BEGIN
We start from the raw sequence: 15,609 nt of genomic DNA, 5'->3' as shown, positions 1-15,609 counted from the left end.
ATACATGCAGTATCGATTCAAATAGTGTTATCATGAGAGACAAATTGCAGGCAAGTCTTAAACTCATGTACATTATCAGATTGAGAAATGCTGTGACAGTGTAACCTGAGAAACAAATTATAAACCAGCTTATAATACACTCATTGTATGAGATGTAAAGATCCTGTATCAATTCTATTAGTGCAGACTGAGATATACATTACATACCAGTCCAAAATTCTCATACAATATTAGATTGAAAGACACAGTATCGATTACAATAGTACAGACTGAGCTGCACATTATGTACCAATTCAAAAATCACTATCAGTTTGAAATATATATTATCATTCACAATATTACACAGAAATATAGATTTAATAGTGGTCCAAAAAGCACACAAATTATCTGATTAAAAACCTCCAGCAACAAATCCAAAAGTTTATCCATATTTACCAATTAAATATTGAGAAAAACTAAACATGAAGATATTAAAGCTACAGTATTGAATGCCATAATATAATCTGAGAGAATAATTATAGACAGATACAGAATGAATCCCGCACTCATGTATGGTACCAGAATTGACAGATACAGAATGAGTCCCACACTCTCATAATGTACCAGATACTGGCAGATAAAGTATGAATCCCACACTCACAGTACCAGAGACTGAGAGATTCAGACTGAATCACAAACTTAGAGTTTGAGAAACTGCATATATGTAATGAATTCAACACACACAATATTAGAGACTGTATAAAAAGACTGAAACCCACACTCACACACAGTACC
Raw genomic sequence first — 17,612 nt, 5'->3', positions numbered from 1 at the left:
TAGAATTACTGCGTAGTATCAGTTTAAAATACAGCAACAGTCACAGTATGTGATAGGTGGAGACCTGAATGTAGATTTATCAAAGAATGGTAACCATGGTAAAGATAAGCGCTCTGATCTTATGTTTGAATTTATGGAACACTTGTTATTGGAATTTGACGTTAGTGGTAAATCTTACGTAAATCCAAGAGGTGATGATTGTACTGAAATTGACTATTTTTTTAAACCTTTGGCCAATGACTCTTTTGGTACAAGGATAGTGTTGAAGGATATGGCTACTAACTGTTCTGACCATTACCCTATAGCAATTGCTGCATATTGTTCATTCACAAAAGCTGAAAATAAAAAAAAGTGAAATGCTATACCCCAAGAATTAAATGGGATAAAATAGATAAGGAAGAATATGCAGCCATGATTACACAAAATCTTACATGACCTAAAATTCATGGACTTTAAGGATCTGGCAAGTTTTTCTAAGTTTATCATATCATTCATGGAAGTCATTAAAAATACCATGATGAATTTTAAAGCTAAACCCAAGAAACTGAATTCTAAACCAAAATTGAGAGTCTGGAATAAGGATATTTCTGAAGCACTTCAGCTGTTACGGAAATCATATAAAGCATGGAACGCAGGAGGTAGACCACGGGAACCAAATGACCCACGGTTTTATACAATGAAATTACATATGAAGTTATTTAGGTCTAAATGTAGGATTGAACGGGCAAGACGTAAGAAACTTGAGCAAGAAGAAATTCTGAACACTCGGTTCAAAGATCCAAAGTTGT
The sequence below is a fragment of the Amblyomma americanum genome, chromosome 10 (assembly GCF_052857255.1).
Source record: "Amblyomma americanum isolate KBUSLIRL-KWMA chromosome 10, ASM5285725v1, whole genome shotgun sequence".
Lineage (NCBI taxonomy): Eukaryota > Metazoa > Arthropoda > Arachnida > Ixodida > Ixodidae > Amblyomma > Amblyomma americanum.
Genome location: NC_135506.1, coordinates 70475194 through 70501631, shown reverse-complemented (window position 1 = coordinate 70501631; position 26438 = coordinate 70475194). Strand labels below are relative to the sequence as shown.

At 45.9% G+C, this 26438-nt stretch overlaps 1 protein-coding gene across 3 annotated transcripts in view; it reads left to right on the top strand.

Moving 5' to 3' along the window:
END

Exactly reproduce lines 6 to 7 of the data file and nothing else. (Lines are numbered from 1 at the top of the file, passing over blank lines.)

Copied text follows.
Source record: "Amblyomma americanum isolate KBUSLIRL-KWMA chromosome 10, ASM5285725v1, whole genome shotgun sequence".
Lineage (NCBI taxonomy): Eukaryota > Metazoa > Arthropoda > Arachnida > Ixodida > Ixodidae > Amblyomma > Amblyomma americanum.